If your employed in the Oil and Gas Sector and are involved in compressed air systems, then you have undoubtedly seen the gigantic compressed air storage tanks at sites where Plant pneumatics are integral components of safety systems.   You may have wondered how those towering vessels were sized and may even have wondered what they might have cost.  What you likely haven’t considered is whether there was a better way to store that volume of air.  A less costly way. 

Average Instrument Air System designs demand 20 minutes worth of compressed air storage at base load plant demands, be available in the event of a complete system failure.   In the case of system sized for 100 cfm average outlet flow at -40C PDP at average 120 psig skid edge pressure, this would mean we would need to have stored 20 minutes x 100 cfm = 2000 cubic feet (14,960 US Gallons) of compressed air at pressure.   But at what pressure?

Simply because the system was designed to deliver 120 psig at skid edge during normal operation doesn’t mean that the critical end uses need 120 psig to operate.   The engineers who designed that system left safety factors in the skid edge pressure requirement so that end devices wouldn’t perform poorly due to pressure drops in the compressed air distribution network, or due to poor system maintenance.   While minimum operating pressures will vary both by device and by site, the average minimum pressure calculated for will be in the 80 psig range.   This means, if the system when working as intended can deliver 120 psig at skid edge in the flow and purity required, our plant hold up time vessel will be storing a differential pressure of 120 psig – 80 psig =  40 psid.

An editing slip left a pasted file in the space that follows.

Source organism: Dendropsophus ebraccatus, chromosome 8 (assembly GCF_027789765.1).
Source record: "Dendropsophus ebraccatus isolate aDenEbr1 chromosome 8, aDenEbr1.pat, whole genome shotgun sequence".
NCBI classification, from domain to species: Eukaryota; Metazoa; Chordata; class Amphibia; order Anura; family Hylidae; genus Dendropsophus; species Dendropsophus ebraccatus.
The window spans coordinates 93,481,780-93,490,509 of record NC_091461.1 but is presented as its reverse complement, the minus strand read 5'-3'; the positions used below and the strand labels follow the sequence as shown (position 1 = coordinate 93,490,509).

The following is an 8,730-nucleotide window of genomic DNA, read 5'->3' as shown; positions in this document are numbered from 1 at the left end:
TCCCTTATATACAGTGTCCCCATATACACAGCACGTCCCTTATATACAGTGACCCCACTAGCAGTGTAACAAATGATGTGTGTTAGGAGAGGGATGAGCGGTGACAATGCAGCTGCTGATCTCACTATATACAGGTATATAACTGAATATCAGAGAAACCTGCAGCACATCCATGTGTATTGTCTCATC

This differential pressure – the difference between the storage pressure at the start of the failure event and the minimum pressure required to meet the critical needs downstream – is used to reduce the vessel size from the 2000 cubic feet noted above down to a fraction of that size; in this case 369 cubic feet of storage – or 2,760 US Gallons.  Now that’s a much smaller tank; but still a bigger vessel than can be easily fit into a site building.   As a result, we commonly see large vessels installed outdoors on sites – custom engineered vessels designed to handle wind loads and cold temperatures; features that drive up their costs.  They require special foundation work and paint protection against the elements.   Given these tanks are sized to be used only in the unlikely event of a full system failure, there be a more cost effective way to store this volume of air?

The answer is “Yes”, and it’s in the differential.